If you haven’t been physically active for a long time, refer to your physician to find out if you have any limitations.

Before you begin any regular exercise regimen after being inactive for a while, set yourself realistic and gradual goals.

To do this, it’s important to find activities you like so that you can remain motivated. Get moving together with friends or family or even as part of a workout group because more really is merrier.

5. Stop smoking

Smoking and exposure to second-hand smoke increase the risk of breast cancer.

Break the habit and, if need be, ask for help. Your body will thank you!

If you decide to quit, assistance and support is available for you at Tobacco Free Quebec at tobaccofreequebec.ca/iquitnow.

6. Assess the risk of hormone therapy with your doctor

At the onset of menopause, hormone replacement therapy (HRT) may be a tempting option to alleviate hot flushes, sleep disorders and mood swings.

Take a few minutes to talk to your doctor about the risks of HRT, especially if you are at risk for breast cancer.

The problem is that post-menopausal hormones increase the level of estrogen in the body. And there is evidence that high levels of estrogen increase the chances of transforming healthy breast tissue cells into cancer cells.

For the same reason, the use of oral contraceptives with estrogen and progesterone increase somewhat the risk of breast cancer.

For more on hormone therapy

7. Eat foods with anti-cancer properties

A healthy diet is not a foolproof defence against breast cancer, but more and more research on the subject is trying to prove that it is.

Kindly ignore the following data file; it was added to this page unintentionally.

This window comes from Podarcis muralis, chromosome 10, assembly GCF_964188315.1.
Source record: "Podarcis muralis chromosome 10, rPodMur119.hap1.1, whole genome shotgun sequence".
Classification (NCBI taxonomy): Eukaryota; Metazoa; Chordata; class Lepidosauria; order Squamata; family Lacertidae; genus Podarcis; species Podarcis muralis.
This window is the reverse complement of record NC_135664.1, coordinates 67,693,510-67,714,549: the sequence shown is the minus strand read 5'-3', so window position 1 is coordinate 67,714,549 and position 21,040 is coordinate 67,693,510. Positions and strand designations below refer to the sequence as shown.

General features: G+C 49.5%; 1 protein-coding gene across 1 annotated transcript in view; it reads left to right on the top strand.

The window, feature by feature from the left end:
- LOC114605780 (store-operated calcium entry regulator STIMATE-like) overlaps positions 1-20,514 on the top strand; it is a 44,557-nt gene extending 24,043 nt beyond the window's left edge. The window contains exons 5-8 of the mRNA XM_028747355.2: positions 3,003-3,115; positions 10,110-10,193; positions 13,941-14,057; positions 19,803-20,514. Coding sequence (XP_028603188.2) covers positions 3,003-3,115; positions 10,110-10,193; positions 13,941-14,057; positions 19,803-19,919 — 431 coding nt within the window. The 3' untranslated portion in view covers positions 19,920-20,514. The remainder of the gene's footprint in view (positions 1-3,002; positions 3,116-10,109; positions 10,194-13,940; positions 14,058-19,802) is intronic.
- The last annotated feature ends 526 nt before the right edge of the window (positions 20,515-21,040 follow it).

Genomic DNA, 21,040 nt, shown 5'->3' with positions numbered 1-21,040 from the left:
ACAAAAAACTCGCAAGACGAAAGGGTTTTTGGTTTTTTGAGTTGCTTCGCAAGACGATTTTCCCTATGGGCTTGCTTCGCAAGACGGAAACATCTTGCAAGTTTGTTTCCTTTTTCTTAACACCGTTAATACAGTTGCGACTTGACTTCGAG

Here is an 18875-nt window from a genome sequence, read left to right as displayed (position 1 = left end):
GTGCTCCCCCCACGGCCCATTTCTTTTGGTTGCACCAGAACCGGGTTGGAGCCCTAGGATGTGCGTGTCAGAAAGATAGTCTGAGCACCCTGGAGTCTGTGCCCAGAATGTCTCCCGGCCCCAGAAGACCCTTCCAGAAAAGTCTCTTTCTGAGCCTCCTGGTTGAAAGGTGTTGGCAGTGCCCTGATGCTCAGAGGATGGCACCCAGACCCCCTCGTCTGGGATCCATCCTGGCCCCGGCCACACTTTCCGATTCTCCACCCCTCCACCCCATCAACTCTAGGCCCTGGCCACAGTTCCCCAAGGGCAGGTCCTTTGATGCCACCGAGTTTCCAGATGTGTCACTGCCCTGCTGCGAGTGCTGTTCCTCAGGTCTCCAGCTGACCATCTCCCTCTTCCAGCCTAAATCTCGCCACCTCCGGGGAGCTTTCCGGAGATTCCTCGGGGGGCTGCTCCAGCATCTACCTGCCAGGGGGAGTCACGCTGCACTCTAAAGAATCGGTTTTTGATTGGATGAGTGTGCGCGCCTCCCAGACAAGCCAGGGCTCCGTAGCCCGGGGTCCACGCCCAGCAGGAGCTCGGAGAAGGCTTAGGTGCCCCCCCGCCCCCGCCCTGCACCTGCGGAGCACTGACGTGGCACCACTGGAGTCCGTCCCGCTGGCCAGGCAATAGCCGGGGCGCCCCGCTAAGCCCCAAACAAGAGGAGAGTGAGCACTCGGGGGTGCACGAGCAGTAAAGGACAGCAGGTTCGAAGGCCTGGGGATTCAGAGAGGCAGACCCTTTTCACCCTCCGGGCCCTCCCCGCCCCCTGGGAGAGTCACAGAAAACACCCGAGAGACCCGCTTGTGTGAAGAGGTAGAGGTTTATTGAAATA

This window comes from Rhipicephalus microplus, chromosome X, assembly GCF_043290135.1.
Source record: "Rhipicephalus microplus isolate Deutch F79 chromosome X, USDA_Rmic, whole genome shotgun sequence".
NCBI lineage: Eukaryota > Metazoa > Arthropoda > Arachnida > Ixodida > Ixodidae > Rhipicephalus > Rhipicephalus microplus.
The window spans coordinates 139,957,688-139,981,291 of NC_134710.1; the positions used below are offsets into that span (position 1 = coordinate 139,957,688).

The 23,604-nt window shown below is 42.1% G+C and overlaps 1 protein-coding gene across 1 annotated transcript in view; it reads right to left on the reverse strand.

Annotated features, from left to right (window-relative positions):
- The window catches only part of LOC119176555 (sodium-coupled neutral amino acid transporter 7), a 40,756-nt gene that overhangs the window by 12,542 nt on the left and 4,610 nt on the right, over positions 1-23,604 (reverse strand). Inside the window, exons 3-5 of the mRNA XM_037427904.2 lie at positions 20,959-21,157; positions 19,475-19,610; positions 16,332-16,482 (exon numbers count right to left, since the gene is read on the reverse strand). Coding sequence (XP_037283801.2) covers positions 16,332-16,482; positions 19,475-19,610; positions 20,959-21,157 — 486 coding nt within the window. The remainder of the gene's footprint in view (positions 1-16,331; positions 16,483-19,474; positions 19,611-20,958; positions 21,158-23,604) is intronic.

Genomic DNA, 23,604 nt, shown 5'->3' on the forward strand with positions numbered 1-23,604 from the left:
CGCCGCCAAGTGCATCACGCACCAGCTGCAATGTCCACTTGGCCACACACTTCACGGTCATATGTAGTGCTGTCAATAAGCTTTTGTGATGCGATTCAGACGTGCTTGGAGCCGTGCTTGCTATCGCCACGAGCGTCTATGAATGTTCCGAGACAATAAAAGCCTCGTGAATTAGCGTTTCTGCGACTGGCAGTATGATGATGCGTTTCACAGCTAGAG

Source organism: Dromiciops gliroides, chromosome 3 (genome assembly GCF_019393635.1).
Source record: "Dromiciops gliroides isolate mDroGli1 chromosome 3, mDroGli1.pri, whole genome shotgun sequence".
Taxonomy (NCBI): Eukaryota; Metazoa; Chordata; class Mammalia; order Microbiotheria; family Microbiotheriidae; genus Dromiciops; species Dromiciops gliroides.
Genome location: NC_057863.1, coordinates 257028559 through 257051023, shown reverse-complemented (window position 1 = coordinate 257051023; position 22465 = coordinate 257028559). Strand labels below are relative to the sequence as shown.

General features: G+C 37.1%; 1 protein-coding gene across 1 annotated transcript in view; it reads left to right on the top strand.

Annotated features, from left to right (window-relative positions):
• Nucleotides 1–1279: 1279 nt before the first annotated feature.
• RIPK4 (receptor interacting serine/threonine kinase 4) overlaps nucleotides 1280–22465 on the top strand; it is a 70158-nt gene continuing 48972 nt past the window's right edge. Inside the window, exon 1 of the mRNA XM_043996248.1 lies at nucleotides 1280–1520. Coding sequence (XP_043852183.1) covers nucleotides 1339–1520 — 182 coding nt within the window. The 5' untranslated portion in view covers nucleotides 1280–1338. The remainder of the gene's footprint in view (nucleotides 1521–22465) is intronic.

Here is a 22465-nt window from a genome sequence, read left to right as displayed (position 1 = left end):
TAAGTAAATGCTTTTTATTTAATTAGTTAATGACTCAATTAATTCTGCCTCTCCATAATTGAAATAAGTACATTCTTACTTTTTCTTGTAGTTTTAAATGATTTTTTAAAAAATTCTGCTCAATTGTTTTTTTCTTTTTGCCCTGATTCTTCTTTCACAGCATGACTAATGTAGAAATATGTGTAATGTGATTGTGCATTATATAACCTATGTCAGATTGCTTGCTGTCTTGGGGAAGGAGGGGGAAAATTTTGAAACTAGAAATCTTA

According to Mary Marian, a nutritionist at the University of Arizona, the risk of breast cancer is lower in women who are overweight and who consume a lot of fruits and vegetables than in thin, sedentary women who do not include much fruit and vegetables in their diet.

Include the following foods and spices in your menu:

  • Turmeric
  • Broccoli
  • Garlic
  • Soya
  • Nuts
  • Fish rich in omega-3s like salmon and tuna

Get into the habit of eating a variety of foods:

  • Eat more fresh or frozen fruits and vegetables and fibre
  • Drink water
  • Read food labels and watch for the amount of salt and sugar that are added
  • Set a goal of gradually reaching 21 to 38 g of fiber a day
  • Replace one half of your meat with legumes

Gradually reduce your servings of:

  • Red meat
  • Processed foods
  • Salt
  • Sugar
  • Fat
  • Fried or barbecued foodsMotherhood provides protectionDid you know that pregnancy and breast-feeding protect you from breast cancer?

Carrying a child to term before the age of 30 lowers the risk of breast cancer. This effect is multiplied with each pregnancy. One of the reasons for this is that pregnancy changes the breast tissue permanently, and that protects it from cancer.

With regard to breastfeeding, it has an anti-cancer effect because it causes a change in hormones and in breast tissue.

Article written in collaboration with:
Optima Global Health